From Shingles to Rubber

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From Shingles to Rubber

How many different kinds of roofs can you spot on the houses on your street? A few decades ago, you may have only seen shingle roofs, perhaps with the occasional slate roof mixed in. But these days, there are more kinds of roofing on the market. Metal roofs are becoming common because they can be made from recycled materials. Tile is a popular choice because it lasts a lot longer than other roofing materials. And then there are some roofers who install rubber roofs because they're smooth and easy to install. Learn more about roofs of all types on this blog.



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Three Signs Your Old Residential Metal Roof Needs Immediate Attention

Quality and properly installed metal roofs last a long time and perform better than most roofing materials. Metal roofing reflects solar radiation and provides significant energy savings to homeowners. If you have an old metal roof, you should look out for the warning signs of trouble and protect your structure from moisture and weather damage. Here are three signs your old metal roof needs immediate repair.

Surface Corrosion

The vast majority of residential metal roofs are made of steel. Steel metal is an alloy, comprising iron and other elements. Iron undergoes oxidation and corrosion when exposed to moisture and air. Therefore, to prevent oxidation, steel is coated with zinc. This forms a barrier that prevents corrosive elements from reaching iron and eroding it. Some steel roofing products have both aluminum and zinc coatings for better corrosion resistance.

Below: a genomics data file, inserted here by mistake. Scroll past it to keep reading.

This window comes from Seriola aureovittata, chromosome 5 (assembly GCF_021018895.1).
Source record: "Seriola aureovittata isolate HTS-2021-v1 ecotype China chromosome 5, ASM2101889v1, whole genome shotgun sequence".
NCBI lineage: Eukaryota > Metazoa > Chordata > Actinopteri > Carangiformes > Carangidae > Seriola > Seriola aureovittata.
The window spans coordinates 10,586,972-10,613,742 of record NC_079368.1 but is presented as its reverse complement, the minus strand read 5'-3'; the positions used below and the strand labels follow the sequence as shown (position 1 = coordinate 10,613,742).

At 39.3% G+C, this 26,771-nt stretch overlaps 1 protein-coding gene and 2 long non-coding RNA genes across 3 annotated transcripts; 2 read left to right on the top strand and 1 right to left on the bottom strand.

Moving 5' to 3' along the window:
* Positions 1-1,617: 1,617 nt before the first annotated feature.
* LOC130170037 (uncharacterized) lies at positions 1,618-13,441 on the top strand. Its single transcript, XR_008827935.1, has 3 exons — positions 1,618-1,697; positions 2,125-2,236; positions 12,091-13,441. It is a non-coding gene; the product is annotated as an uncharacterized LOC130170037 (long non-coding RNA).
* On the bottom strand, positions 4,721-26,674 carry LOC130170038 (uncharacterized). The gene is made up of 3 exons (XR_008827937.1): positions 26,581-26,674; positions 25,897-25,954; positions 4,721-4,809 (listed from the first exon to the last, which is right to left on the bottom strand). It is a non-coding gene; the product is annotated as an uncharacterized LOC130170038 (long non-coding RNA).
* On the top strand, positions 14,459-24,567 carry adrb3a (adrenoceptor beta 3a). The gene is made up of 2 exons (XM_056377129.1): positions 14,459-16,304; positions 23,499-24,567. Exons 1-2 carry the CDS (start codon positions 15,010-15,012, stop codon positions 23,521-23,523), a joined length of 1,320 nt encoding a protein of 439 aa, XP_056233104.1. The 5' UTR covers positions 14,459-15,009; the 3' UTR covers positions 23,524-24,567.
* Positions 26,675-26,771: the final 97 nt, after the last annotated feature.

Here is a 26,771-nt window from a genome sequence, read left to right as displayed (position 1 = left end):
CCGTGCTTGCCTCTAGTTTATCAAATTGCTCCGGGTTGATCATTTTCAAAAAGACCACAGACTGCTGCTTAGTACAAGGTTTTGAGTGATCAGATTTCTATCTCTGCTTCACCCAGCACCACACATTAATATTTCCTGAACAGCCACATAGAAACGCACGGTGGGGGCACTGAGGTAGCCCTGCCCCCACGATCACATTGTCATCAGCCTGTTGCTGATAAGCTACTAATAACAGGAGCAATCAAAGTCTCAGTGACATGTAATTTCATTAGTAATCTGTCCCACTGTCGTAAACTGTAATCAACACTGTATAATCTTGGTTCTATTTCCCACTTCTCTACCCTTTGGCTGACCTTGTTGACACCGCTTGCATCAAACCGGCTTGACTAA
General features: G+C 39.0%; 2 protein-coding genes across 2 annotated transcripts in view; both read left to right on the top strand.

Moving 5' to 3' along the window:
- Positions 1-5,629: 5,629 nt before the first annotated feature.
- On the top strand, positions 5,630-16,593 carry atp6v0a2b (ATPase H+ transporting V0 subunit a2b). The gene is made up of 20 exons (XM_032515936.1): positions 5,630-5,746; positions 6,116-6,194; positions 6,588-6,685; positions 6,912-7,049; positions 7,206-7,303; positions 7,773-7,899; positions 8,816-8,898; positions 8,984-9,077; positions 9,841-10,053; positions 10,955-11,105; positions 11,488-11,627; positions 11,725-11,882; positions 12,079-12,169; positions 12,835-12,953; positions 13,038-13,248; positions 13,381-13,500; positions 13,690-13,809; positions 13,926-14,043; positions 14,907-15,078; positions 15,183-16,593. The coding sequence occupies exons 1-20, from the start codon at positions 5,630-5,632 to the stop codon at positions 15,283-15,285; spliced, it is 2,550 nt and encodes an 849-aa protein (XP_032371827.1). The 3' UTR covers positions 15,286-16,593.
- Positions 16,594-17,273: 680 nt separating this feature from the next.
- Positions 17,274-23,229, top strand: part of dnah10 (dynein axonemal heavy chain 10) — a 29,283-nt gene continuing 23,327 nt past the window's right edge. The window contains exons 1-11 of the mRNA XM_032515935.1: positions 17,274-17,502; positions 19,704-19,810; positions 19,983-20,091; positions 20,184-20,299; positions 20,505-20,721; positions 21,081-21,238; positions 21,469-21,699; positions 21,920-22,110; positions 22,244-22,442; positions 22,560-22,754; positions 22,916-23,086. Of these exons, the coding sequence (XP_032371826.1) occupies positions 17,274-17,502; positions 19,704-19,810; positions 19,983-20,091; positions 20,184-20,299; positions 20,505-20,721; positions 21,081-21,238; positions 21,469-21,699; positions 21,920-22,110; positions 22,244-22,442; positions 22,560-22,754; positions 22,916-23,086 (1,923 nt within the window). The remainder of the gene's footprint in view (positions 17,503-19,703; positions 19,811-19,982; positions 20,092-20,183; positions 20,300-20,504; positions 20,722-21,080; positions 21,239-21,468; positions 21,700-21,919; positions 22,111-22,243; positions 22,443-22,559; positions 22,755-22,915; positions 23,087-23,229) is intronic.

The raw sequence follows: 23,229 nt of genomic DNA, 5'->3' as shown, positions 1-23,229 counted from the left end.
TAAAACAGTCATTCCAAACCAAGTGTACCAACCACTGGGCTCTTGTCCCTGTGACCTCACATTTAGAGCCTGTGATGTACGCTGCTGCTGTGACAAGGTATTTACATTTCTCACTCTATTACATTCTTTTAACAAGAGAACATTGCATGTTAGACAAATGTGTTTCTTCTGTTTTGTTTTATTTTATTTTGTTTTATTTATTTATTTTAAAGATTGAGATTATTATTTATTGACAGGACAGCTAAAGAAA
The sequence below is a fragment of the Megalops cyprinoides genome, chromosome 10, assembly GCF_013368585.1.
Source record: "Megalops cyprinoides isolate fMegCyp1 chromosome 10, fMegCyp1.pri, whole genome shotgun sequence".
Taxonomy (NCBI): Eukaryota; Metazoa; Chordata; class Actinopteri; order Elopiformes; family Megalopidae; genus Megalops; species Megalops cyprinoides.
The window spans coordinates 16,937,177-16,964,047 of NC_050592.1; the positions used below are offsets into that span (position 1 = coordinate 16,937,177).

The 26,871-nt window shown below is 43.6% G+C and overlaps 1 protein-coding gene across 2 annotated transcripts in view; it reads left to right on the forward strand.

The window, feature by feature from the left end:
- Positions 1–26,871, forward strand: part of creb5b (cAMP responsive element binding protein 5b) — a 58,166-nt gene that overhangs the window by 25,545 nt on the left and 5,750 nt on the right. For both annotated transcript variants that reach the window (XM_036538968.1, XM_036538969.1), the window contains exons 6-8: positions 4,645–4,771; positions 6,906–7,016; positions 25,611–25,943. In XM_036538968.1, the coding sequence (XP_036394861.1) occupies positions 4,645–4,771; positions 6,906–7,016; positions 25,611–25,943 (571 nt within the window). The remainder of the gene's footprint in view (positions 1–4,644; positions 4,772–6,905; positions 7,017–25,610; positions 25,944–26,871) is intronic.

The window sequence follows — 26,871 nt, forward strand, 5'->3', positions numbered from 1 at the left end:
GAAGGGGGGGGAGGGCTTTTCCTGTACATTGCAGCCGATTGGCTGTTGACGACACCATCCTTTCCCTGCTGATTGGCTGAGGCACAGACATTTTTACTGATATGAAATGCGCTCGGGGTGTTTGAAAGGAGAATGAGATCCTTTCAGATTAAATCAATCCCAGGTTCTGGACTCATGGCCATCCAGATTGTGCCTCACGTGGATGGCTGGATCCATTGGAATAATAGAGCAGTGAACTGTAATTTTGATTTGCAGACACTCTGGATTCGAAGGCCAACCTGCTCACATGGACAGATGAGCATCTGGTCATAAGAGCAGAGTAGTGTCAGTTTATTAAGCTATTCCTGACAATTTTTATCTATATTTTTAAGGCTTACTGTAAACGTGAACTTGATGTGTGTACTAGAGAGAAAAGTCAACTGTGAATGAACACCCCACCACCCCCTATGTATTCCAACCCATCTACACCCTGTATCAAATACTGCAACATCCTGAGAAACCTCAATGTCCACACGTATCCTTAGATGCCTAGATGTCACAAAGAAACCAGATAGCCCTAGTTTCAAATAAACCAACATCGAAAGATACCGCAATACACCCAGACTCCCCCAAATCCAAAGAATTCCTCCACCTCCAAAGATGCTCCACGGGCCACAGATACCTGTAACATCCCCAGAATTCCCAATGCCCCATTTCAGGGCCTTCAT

Despite being coated with corrosion-resistant elements, steel may rust due to exposure to corrosive elements. For example, if you live in coastal areas, the saline environment can accelerate the degradation of the protective coatings. Surface rust can quickly cause structural damage to your metal roofing, causing leaks. Therefore, you need to repair the affected metal panels to protect your home from water damage. 

Loose Metal Panels

Roofs are exposed to extreme temperature fluctuations with seasonal changes. In summer, the roof heats up during the day and expands. When the temperatures drop at night, the roof contracts due to the cold. This is known as thermal expansion, and it strains the screws on the panels, causing them to become loose. Over time, the screws may fall out, leaving the panels with no anchor. 

If you catch this problem early, you can replace the screws and secure the panels. However, if the problem goes undetected for a long time, you must inspect the roof for structural damage. Loose panels can allow moisture infiltration, causing damage to the insulation and decking underneath. Severe structural damage may require extensive roofing repairs.

Sagging Roof

Roof frames and panels are designed to handle a specific amount of weight. Anything more than that causes the roof to sag. Minor dips in the structure may go unnoticed, but severe problems can cause the roof to cave in. The leading causes of sagging are

  • Moisture damage, causing the wooden deck to rot and weaken.
  • Inadequate storm bracing.
  • Snow and ice accumulation on the roof.

Inspect your roof to determine why it is sagging. If the decking is warped or moisture-damaged, repair it by cutting out the rotting wood and replacing it with new plywood.

The extent of the damage to the roof will determine whether you need to repair sections of the roof or re-cover the structure. Contact a roofing contractor for in-depth roof inspection and professional roof repair services